The current approach to configuring Hibernate is java.util.Properties based. Basically you throw a bunch of key-value pairs at it and it configures itself. But such an approach has a number of limitations.
The biggest issue to my mind is the lack of a well defined lifecycle to Configuration. For example, currently a Dialect is not given to the code that processes mapping information because the Dialect may or may not be known at that moment; this is why Hibernate currently cannot automatically quote identifiers that the dialect reports as keywords or reserved words (let alone java.sql.DatabaseMetaData#getSQLKeywords()).
Another concern is the inability to pass in fully configured instances of stuff. This is mostly an integration concern. As examples, consider a ConnectionProvider or a TransactionFactory where you might like to construct the instance yourself and hand that instance in for Hibernate to use.
A running list of use cases I have seen used with the old Configuration that we should try to continue to maintain in the new APIs if at all possible:
- Applying schema to multiple databases by process of defining mappings, then
- applying settings (including jdbc info) and running schema export
- changing settings (jdbc info) and again running schema export
I see 2 alternatives here, either a sequential set of steps or a parallel set of steps
In this approach we'd have one object to define "settings" and another to apply metadata. Users would obtain the later from the former (forget the current role of these object names for the time being):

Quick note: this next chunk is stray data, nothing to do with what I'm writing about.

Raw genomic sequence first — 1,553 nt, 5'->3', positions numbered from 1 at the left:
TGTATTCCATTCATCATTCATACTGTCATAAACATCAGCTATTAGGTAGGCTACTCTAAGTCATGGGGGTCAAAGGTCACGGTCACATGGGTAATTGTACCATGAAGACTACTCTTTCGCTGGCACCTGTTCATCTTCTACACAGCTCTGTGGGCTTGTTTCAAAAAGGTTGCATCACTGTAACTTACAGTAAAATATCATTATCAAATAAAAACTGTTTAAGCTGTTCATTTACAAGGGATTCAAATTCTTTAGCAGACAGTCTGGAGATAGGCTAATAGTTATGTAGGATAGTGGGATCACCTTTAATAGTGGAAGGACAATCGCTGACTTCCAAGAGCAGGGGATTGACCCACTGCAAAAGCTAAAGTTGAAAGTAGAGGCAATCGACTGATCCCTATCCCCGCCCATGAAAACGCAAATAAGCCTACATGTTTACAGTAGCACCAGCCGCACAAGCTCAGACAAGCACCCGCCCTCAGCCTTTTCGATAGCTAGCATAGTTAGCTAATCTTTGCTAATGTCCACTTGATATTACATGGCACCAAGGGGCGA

Settings settings = new Settings( connectionProvider ); // overloaded constructors settings.setSqlLogger( myLogger ); ... Mappings mappings = settings.buildMappings(); mappings.addClass( SomeEntity.class ); mappings.addResource( "SomeOtherEntity.hbm.xml" ); ... mappings.buildSessionFactory();
I also like the idea of Settings being an interface. Really it is just meant to provide access to the components used by Hibernate (ConnectonProvider, TransactionFactory, etc). The important piece here though is the sequence of steps the API enforces.
In the approach we'd again have 2 separate objects (one for settings, one for metadata), only here we would bring them together to build a SessionFactory. Couple of options to how this might look:
Settings settings = new Settings(...); ... Mappings mappings = new Mappings(...); ... // one option mappings.buildSessionFactory( settings ); // another settings.buildSessionFactory( mappings ); // still another SessionFactoryBuilder.buildSessionFactory( settings, mappings );
The real distinction between the 2 approaches is that in the first, when applying the metadata we can be certain of knowing the dialect (and perhaps even having access to the Connection in most cases). This has the distinct advantage of allowing us to leverage this information as we build the metadata to incorporate all kinds of information (imagine being able to automatically quote dialect/connection reported keywords used as table/column names, applying various data type constraints as reported by the dialect/connection, being able to reference "hql functions" in mappings, etc.).
In the case of the second approach we do not have that luxury (very much like what we have today in that regard in fact). There we'd either have to live with that or build a parallel set of metadata (a "raw" model and a "resolved" model)